Berlin Bank Repairs Lead To Road Closures

BERLIN – PNC’s Berlin branch was expected to be open by today, despite continued construction repairing the damage caused by last week’s accident.

On Wednesday, Oct. 20, a car struck the downtown bank at the intersection of William and Bay streets, resulting in the driver’s fatality and multiple injuries to a passenger in the vehicle and extensive damage to the building.

Berlin Superintendent of Planning and Zoning Chuck Ward told The Dispatch that repairs were going well as of Tuesday.

“Plans are that the bank will be open Thursday morning, though that doesn’t mean all construction will be done,” Ward said.

In fact, it’s unlikely that PNC will see the end of construction anytime soon. The car, which had been traveling at a high rate of speed, struck the building near its main entrance, wrecking much of the brick façade and causing structural damage that was severe enough to make the walls actually shift slightly.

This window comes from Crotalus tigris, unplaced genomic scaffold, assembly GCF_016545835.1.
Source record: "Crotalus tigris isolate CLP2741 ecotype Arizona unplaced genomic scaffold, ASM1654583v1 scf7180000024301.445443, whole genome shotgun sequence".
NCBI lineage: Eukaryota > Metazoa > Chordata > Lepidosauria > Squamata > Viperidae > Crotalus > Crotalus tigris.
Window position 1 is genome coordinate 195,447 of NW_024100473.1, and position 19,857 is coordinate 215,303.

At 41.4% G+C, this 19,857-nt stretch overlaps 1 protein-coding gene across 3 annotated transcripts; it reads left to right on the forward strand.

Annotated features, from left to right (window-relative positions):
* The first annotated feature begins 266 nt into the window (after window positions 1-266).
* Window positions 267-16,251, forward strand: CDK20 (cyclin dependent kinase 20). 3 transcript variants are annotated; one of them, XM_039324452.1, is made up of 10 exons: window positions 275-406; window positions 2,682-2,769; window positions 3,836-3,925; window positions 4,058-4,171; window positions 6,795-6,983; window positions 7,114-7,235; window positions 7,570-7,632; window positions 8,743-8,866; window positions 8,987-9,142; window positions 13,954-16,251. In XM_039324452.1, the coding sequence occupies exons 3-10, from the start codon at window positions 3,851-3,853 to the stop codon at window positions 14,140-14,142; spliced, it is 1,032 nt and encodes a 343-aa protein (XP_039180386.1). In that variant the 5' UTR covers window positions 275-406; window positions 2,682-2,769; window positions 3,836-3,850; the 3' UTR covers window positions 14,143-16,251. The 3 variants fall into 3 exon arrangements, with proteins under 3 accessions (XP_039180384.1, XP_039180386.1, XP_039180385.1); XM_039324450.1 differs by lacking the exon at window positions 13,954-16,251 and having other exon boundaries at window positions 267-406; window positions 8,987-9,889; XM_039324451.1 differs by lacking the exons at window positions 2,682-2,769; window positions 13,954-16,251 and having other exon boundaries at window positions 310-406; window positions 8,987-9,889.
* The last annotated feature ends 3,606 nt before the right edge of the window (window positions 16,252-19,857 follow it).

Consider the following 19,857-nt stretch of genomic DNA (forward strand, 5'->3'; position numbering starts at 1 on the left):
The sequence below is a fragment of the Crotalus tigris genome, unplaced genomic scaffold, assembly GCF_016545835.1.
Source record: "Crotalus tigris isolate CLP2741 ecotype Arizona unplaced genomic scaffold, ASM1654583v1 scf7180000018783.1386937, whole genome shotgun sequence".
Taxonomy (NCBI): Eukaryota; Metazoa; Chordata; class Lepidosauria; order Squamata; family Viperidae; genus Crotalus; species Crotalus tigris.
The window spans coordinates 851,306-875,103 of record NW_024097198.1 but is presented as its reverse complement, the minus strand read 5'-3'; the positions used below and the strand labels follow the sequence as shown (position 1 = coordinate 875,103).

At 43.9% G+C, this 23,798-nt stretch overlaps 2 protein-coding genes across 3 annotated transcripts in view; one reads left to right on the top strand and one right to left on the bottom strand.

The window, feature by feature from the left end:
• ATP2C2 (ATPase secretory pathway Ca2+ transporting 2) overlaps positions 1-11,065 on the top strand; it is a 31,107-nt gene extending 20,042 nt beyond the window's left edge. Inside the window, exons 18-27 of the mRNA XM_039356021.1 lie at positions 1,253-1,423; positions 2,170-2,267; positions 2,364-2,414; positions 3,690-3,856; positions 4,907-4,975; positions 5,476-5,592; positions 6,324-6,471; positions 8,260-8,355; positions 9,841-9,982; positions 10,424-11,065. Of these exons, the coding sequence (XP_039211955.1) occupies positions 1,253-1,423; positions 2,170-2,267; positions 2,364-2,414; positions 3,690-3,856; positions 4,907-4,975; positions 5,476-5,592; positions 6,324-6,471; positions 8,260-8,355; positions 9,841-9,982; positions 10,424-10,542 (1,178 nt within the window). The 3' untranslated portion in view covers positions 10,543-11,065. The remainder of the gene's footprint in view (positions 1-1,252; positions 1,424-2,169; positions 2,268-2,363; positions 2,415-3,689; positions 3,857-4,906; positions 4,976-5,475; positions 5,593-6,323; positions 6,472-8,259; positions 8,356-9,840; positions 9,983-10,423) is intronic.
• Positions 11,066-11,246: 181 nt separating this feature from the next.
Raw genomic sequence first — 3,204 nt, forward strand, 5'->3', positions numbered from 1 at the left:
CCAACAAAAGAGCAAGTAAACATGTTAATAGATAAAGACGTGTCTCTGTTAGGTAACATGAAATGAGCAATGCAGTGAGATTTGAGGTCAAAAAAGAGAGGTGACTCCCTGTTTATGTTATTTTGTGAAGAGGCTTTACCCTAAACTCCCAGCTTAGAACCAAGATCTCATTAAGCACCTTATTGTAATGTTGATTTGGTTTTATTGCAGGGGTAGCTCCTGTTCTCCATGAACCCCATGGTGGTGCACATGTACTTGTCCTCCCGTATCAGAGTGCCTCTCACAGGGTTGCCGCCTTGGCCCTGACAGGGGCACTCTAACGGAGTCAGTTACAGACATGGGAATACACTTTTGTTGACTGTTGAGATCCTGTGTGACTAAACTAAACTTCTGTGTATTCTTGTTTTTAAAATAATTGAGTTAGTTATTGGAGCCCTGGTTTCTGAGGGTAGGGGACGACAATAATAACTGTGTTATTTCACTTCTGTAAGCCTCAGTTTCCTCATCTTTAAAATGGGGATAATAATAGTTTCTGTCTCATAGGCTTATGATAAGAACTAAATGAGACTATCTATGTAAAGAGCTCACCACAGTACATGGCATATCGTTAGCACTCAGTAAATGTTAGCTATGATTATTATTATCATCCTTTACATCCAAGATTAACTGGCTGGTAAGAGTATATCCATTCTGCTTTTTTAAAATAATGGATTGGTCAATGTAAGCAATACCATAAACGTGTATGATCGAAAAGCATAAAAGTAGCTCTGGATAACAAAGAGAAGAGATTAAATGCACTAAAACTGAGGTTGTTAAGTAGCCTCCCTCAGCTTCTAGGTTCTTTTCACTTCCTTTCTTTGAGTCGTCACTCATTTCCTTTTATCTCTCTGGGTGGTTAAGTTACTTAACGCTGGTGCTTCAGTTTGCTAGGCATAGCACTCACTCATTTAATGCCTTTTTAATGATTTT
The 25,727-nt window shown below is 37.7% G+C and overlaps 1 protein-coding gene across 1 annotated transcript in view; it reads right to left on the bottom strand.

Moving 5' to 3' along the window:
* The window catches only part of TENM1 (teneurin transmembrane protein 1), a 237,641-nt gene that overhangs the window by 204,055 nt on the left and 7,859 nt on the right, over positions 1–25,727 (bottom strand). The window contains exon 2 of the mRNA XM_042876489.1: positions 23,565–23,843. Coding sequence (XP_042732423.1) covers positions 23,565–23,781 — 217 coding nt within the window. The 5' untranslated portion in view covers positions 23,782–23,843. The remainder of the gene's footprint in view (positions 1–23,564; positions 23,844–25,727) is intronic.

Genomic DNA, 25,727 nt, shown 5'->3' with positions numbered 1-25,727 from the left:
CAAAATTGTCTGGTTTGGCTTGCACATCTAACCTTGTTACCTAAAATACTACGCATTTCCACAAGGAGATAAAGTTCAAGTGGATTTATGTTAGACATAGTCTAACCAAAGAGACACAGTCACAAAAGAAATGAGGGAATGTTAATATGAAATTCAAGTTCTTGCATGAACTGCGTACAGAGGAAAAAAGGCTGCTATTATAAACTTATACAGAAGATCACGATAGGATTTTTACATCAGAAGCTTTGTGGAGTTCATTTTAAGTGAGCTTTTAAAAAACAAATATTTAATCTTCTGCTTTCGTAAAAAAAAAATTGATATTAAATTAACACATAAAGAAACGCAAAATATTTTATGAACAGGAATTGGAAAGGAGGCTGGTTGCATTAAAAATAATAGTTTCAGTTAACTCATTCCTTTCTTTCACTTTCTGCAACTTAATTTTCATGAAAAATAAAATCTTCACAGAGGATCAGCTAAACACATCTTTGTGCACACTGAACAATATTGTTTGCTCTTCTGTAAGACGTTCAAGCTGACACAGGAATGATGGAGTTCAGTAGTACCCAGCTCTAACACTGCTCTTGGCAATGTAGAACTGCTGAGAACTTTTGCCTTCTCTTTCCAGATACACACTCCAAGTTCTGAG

The most recent accident comes on the heels of a similar event earlier this year. Last March a different vehicle struck the bank in almost the same area. Ward did say that this latest crash caused far more damage, however.

“The front columns on either side of the door that support that whole side of the bank have to be dismantled,” said Ward. “They had to disassemble the brick and mortar.”

During the project, workers will replace the brick front while strengthening the internal structure.
“It will be the same façade, but there will likely be steel engineering,” Ward said.

Since the accident Monday, repairs have caused a minor disruption to the town. Roads around the bank have been closed for incremental periods of time over the last week.

“There’s a lot of debris coming off,” said Ward. “We were worried about vehicle and pedestrian safety.”

Additionally, roads surrounding the repair site have had to be closed to prevent worsening damage to the structure.

“Bank walls shifted overnight, between last Thursday and Friday,” said Ward. “They shifted over half an inch.”

Vibrations from vehicles driving close to the bank were blamed for the moving walls and roads once again had to be temporarily closed.   

Still, work is moving along. Ward attributes the efficiency of the process to the fact that PNC is using a construction group that has a lot of practice with construction in Berlin.

“The crew they have is experienced working downtown and also in the historic district,” Ward said.

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